From the Publisher
The New York Times
"RIVETING . . . POWERFUL . . . READS LIKE A TOP-DRAWER SUSPENSE THRILLER."
New York Post
"A REFRESHING AND COMPELLING LOOK AT THE WORKINGS OF THE CRIMINAL MIND."
"SPELLBINDING . . . A VOYAGE OF DISCOVERY."
SHERWIN B. NULAND, M.D.
The Boston Globe
A psychiatrist who meets the criminally insane tells all. Lewis, a professor at New York University and Yale, spends a good deal of time examining the most violent among us. Her specialty is violent children, but over the years she has also met with adults. Her subjects include Arthur Shawcross, who mutilated and ate his victims, and Ted Bundy, who kissed her goodbye shortly before his execution. Lewis has clearly seen and heard a great deal, and she's unsparing in the details of what makes a child violent. As expected, she finds that poverty and abuse are strong indicators of a tendency toward violence, and she writes movingly of one little girl who became a murderer after her family repeatedly ignored her cries for help. Not every child in those situations becomes a law-breaker, but years of abuse combined with inattentive medical care can lead to serious behavioral problems and terrible violence. Lewis early on makes the point that she has often identified more with a killer waiting to be executed than with society, which she believes makes her more sensitive to those who kill. This approach has limited appeal, however, and the book often veers between overly long sections on Lewis's background and and relationships with colleagues and her parents, and too little real analysis. The reader is left with excellent insights into Lewis's own modus operandi, but not much in the way of a true understanding of what makes an abused child turn into a Ted Bundy. Like Barbara Kirwin's The Mad, The Bad, and The Innocent, this book focuses too much on the analyst.
Read an Excerpt
The secret of working with violent people is knowing when to end an interview. Then again, in certain situations that is not an option. Occasionally, in spite of what seem to be adequate precautions, I find myself alone in the company of a very dangerous person. For example, several years ago I was locked n a room with Theodore Bundy. I had not planned it that way.
The very best setting for interviewing a potentially violent prisoner is one where guards can see everything and hear nothing. Indeed, when I began my interview with Mr. Bundy, that was the setup. He and I were locked inside a room adjoining the administrative area of the Florida State Penitentiary at Starke. One side of the room, the side with the door through which we entered, had a large pane of soundproof glass that looked like a picture window; the other three walls were solid concrete. A guard was posted just outside the glass where we could see him and he could see but not hear us. he stood in a common area, surrounded by two or three administrative offices and another glassed-in interview room. The doors to the office were open, and I could see people inside, working behind their desks. I was perfectly safe. Every so often someone came into the common area to fill a mug from a coffee urn, which was always full and hot.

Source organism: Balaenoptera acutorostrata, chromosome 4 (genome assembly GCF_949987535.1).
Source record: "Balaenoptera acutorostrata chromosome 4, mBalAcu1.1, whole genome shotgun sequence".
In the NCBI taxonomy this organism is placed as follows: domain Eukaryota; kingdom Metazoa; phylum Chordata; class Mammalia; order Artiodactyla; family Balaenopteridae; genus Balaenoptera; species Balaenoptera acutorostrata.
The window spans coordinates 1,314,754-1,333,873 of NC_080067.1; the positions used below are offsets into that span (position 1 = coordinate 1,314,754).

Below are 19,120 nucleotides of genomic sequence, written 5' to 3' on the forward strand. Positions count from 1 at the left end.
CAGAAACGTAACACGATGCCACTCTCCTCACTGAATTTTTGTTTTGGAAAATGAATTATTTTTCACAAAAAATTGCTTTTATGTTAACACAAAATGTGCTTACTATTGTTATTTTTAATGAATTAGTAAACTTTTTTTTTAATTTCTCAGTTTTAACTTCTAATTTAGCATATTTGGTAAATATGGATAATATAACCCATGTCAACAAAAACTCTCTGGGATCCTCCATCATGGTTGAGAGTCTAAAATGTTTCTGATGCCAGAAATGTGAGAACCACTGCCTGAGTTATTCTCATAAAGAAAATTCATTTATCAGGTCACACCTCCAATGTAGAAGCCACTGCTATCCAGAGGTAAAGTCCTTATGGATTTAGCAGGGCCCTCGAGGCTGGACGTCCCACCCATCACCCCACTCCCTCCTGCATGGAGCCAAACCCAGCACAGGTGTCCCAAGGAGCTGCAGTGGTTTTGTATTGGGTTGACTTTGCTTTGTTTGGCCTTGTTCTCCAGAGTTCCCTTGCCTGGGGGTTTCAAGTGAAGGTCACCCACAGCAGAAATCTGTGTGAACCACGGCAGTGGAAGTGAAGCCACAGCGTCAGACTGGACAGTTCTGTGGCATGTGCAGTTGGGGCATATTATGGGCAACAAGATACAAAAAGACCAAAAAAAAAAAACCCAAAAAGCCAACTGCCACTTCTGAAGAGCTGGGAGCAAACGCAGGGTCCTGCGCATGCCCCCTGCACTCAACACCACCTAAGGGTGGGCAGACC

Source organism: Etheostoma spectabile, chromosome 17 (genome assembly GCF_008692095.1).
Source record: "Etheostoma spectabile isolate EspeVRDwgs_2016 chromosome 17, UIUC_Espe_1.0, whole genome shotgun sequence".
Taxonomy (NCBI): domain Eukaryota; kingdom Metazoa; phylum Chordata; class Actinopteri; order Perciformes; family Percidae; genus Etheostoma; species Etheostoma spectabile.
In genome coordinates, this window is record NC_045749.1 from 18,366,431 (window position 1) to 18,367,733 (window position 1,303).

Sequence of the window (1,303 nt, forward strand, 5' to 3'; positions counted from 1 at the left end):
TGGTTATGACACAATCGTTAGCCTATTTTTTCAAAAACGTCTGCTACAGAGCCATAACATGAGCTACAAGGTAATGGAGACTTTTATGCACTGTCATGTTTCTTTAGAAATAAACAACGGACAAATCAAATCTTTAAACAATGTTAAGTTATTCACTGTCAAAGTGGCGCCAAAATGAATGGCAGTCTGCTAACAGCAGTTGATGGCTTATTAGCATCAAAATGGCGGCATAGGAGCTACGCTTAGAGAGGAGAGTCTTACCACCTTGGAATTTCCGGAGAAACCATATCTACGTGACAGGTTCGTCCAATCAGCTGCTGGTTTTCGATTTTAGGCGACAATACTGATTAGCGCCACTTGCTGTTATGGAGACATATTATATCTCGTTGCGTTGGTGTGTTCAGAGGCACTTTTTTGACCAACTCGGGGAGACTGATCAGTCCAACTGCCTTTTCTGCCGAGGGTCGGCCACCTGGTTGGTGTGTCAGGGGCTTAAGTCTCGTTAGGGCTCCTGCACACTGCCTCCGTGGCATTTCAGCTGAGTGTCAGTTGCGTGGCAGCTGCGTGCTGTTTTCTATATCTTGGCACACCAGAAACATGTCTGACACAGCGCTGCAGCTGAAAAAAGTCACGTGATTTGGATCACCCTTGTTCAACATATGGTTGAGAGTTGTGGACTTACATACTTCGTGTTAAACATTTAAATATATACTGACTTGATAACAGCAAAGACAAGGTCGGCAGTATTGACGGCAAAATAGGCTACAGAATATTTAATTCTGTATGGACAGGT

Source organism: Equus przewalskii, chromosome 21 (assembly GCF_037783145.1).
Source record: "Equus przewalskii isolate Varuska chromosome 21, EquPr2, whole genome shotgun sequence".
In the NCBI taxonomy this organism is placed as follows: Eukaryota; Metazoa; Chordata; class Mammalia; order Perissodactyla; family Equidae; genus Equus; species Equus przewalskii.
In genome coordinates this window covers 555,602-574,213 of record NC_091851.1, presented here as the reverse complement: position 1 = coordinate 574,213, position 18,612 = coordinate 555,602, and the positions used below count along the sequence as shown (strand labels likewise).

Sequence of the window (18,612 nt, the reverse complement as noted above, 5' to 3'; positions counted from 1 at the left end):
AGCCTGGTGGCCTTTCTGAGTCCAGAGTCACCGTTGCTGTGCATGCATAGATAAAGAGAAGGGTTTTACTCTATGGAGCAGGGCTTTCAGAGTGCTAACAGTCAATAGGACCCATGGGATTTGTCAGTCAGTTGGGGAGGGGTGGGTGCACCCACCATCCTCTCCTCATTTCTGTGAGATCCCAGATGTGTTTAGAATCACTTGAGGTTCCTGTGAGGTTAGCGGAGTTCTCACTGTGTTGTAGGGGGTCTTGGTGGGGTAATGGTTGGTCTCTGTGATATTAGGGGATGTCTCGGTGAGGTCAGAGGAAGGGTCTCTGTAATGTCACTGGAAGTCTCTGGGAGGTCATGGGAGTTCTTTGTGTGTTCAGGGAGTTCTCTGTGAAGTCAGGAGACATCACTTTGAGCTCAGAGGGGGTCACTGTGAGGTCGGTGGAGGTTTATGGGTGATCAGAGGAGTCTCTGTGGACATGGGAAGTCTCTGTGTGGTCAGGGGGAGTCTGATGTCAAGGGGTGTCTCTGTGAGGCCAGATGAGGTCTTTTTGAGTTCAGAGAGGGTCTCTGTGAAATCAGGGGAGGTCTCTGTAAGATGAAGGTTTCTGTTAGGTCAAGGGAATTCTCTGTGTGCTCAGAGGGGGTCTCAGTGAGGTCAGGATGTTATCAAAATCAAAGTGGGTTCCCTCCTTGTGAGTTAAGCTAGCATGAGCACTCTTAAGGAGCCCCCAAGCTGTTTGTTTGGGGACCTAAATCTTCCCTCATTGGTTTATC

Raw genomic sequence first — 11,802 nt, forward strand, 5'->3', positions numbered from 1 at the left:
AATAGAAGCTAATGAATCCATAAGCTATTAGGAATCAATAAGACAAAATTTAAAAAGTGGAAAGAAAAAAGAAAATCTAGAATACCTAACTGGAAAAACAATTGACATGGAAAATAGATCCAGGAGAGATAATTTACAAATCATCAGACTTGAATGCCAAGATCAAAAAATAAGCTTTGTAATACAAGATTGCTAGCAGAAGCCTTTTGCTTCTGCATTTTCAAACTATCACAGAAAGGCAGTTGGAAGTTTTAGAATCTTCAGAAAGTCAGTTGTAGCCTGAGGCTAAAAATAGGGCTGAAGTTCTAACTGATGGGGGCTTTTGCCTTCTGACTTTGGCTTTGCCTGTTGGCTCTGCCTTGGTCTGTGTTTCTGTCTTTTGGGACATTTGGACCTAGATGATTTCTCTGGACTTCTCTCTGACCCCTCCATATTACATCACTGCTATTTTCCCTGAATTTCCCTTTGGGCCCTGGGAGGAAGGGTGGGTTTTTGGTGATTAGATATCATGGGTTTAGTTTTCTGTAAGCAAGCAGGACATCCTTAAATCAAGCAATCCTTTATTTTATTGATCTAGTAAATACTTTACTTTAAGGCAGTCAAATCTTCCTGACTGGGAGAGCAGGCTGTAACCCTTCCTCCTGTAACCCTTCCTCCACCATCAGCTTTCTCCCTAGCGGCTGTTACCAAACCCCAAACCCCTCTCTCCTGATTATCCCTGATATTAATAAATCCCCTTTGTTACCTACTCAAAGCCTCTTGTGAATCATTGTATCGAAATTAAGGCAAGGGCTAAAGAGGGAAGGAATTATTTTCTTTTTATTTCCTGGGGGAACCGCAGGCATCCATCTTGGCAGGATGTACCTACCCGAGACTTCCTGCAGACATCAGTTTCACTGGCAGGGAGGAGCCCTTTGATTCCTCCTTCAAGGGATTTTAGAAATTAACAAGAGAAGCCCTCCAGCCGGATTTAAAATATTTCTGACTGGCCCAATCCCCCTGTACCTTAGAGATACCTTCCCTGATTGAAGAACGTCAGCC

The room, small to begin with, was further cramped by the presence of a rectangular wooden table that filled almost the entire space. Mr. Bundy and I sat across from each other, our chairs pushed up against opposite walls. He had taken the chair nearest the door and had managed to angle his seat so that he could keep an eye on me and also keep track of the guard's movements beyond the glass. I was obliged to take the one remaining chair jammed up against the far wall of the cubicle. I would have felt trapped were it not for my clear view of the guard and his clear view of me. There was nothing to worry about. I relaxed and focused my attention entirely on Mr. Bundy and the task at hand. Once an interview is under way, I am oblivious to my surroundings.
We had been talking since nine o'clock and, in spite of the deliberately fat-filled, death row breakfast that I try to consume in order to keep going for hours, my stomach had started to rumble. This tendency of my gastrointestinal tract to make its needs known has been an embarrassment since high school. I looked at my watch. It was a little after twelve noon. Time for a candy break. (Jonathan and I have learned the folly of leaving prisons in order to get lunch. It can take hours to get back inside.) I turned from Mr. Bundy, on whom my attention had been riveted, and tried to catch the eye of the guard to unlock the cubicle so that I could get to a candy machine. The guard was gone. Not only was he gone, but everyone else who worked in the surrounding offices had also disappeared. They had all gone to lunch. It took me a few seconds to realize that I was alone, locked in a soundproof room with a man who had murdered more than two dozen women. I was not happy.
I turned my attention back to Mr. Bundy. "You were saying?" To this day, I do not recall much of what he was saying; I do remember trying to remain calm and appear attentive. If Mr. Bundy knew the guard had left, he kept the knowledge to himself.... Only one of Mr. Bundy's statements during that period of time remains with me: "The man sitting before you never killed anyone." During a previous interview with him, Theodore Bundy had described to me in detail several of the murders he had committed. I made a clinical decision: I chose not to point out the discrepancy between our two interviews. Alone in a room with a serial killer is neither the time nor the place to quibble about inconsistencies.